Elder Care Giving in South Asian Families: Implications for Social Service

By Gupta, Rashmi; Pillai, Vijayan K. | Journal of Comparative Family Studies, Autumn 2002 | Go to article overview

Elder Care Giving in South Asian Families: Implications for Social Service


Gupta, Rashmi, Pillai, Vijayan K., Journal of Comparative Family Studies


INTRODUCTION

Perhaps one of the greatest challenges facing an aging American population is to providing institutional and non- institutional support services for the elderly with an explicit objective of improving and maintaining quality of life during old age. Families play a crucial role in providing elder care as they utilize all available resources including cultural resources to cope with the burden of providing care. In particular, for the immigrant communities such as the South Asians, perceived care giver burden is influenced by the number and complexity of roles care givers play and the cultural meaning care givers attribute to the process of elder care. The purpose of this paper is to examine the effect of cultural beliefs on elder care giving on perceived burden among care givers who reside in the Dallas- Fort Worth Metropolitan area and who provide care to their elderly relatives who live with them.

One of the most notable demographic trends in the American society today is the fast pace of population aging. According to 2000 census there were nearly 37 million Americans older than 65 years of age. This population is expected to more than double and reach 82 million by mid 21st century. As baby boomers begin the process of attaining elderly status by reaching ages 65 years or older, the number of elderly will nearly double from 40.4 million to 70.1 million between 2011 and 2030. While fertility is the most important cause of population (Weinstein and Pillai, 2001), immigration also plays influences considerably the age structure of the population. As immigrants settle down achieving financial security, they often desire to be united with their immediate family which includes their parents and spouses. In 1996, nearly a million persons legally immigrated to the United States, a 28 percent increase over the previous year's immigration level. Nearly 18 percent of all 1996 immigrants were from Mexico. The second largest single source was Asia. The top states of intended residence for new immigrants in 1996 were California, New York, Florida, Texas, New Jersey and Illinois. The future cohorts of elderly in the United states are likely to become more diversified in terms of ethnicity and country of origin. The ethnic composition of elderly is also likely to vary widely across states depending upon the concentration of immigrants. The state of Texas in particular attracts a large number of Hispanic as well as Asian immigrants. South Asian families are more likely to contain first generation elders than non-immigrant native populations.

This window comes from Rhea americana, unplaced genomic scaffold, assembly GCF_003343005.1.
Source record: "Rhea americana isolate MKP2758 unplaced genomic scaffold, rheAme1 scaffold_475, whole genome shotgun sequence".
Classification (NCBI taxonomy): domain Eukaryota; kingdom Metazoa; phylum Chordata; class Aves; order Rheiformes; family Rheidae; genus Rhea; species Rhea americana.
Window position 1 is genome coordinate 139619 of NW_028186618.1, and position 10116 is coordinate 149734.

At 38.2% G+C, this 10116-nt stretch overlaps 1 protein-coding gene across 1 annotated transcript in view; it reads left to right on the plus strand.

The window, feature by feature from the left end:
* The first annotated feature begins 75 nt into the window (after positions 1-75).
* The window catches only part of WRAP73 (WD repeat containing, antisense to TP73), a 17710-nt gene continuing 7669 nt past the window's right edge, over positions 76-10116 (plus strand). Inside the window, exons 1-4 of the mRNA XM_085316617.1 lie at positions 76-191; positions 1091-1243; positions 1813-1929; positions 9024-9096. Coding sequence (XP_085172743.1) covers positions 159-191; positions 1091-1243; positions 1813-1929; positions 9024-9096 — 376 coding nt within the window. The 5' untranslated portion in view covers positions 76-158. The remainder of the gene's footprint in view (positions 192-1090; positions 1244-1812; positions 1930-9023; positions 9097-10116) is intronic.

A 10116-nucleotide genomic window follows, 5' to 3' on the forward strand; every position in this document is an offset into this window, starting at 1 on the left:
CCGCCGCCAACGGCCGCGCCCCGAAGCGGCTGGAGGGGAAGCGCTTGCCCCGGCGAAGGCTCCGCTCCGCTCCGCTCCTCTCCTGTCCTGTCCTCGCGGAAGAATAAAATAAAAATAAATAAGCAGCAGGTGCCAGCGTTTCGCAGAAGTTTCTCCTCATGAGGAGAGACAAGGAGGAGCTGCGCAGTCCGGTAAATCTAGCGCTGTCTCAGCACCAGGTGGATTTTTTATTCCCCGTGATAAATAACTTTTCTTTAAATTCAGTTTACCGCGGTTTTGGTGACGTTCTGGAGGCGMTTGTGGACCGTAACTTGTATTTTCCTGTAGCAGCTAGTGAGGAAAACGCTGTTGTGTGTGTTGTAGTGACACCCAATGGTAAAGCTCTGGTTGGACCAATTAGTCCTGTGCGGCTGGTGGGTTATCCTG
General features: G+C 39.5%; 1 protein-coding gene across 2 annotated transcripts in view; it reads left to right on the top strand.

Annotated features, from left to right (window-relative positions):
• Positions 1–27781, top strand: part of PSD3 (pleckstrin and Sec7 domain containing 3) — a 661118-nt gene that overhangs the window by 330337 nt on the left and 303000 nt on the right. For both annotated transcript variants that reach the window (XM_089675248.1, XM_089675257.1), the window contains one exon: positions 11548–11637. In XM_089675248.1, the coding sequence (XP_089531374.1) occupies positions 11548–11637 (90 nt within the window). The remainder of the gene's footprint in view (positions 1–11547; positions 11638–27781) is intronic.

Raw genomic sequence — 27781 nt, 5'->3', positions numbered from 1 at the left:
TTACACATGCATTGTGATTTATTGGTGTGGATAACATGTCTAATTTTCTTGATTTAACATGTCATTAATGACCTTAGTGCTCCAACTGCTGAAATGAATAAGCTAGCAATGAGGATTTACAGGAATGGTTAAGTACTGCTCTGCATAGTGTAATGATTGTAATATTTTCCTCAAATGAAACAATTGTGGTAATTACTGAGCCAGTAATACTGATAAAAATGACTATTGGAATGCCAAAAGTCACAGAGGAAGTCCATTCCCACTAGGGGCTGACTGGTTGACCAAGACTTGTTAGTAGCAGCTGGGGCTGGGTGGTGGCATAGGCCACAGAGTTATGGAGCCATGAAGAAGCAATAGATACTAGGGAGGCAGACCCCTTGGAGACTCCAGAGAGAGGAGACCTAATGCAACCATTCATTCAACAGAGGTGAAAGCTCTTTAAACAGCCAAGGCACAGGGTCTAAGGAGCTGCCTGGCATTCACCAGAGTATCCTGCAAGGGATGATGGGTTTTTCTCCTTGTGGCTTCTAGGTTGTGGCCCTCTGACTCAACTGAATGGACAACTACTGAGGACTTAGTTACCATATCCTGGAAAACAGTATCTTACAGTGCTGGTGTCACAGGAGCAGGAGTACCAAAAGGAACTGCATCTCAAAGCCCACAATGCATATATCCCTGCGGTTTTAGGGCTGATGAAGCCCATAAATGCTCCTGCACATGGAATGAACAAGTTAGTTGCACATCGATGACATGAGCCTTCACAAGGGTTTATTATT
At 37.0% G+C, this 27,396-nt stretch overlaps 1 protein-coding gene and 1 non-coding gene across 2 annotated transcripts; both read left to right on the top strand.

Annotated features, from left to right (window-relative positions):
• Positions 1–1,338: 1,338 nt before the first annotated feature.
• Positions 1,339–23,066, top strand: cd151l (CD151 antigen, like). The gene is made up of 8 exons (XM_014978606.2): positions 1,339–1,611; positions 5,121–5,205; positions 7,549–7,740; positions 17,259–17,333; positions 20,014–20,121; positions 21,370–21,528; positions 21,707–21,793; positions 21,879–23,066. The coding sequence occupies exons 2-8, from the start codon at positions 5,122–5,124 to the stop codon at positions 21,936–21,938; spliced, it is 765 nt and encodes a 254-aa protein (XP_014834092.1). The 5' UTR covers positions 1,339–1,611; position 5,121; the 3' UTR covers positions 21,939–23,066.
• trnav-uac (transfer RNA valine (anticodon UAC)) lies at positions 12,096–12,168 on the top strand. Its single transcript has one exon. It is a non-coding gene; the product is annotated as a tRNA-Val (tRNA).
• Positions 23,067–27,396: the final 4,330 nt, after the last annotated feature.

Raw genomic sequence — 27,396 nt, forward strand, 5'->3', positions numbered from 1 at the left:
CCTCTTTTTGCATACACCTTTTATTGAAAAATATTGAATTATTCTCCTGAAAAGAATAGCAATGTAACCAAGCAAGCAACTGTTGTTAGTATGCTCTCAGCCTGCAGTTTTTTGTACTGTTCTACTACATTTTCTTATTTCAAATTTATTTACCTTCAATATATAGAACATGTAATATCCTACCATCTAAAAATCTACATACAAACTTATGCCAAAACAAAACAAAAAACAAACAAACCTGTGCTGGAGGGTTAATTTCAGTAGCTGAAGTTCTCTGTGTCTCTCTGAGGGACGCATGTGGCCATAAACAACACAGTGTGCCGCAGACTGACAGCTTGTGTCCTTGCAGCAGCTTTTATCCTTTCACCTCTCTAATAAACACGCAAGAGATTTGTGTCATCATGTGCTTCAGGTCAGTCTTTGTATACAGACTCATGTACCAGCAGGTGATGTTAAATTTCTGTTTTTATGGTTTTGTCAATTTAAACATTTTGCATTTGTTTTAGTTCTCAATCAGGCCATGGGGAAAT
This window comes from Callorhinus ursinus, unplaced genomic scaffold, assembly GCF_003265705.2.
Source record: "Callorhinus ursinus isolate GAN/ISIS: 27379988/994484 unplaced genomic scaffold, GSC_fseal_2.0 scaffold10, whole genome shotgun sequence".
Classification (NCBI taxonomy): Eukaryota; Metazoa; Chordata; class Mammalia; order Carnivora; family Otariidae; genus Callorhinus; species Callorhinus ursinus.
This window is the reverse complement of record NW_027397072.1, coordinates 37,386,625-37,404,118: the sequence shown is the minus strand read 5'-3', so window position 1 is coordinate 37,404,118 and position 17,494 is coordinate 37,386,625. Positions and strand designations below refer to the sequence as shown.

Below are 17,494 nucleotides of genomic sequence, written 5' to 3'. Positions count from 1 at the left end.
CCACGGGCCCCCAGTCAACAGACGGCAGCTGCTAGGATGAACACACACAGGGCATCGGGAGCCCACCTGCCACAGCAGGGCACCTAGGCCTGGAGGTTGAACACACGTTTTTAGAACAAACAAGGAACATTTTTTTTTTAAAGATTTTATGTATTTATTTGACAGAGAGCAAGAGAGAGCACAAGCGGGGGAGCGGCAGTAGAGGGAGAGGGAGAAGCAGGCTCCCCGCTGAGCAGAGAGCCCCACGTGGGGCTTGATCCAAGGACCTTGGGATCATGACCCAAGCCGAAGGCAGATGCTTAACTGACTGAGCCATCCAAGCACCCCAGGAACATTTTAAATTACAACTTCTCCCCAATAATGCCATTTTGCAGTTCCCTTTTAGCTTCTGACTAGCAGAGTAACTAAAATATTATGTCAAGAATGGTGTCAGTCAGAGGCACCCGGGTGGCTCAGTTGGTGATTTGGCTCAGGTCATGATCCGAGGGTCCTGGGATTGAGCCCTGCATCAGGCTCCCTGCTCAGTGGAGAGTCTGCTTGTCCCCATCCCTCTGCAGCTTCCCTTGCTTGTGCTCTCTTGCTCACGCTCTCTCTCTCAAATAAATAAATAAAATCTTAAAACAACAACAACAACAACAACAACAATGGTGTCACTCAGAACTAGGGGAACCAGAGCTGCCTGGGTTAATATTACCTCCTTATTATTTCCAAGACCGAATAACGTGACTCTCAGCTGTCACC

The demand for elder care services is currently being met through three different types of organizational arrangements. The first type is informal support. Among the three types of providing elder care, the most common is the informal. A large proportion of families with limited income provide informal support in the form of uncompensated services by family members and friends. Batavia, DeJong, McKnew and Bouscaren (1991) report that in 1997 over 27 million people served as informal care givers in the U S. The second type is medical. Heath care workers provide elder services. These services are often provided by physicians and nurses. A large majority of the funded long term care services that are dispensed under programs such as Medicaid, belong to the medical type of providing elder care services (Batavia, DeJong, McKnew and Bouscaren, 1991). The third is the independent living model of long term care. Under this model, individuals receive services in their homes from one or more personal assistants who are not trained as health care workers or supervised by health care professionals. Services are provided in accordance with the need and demand of the elder. The National Alliance for Care Giving (1997) estimates that the number of care givers under the second and third type of elder service delivery system is likely to reach 12.5 million.

It is well known that providing elder care services is a stressful activity. …

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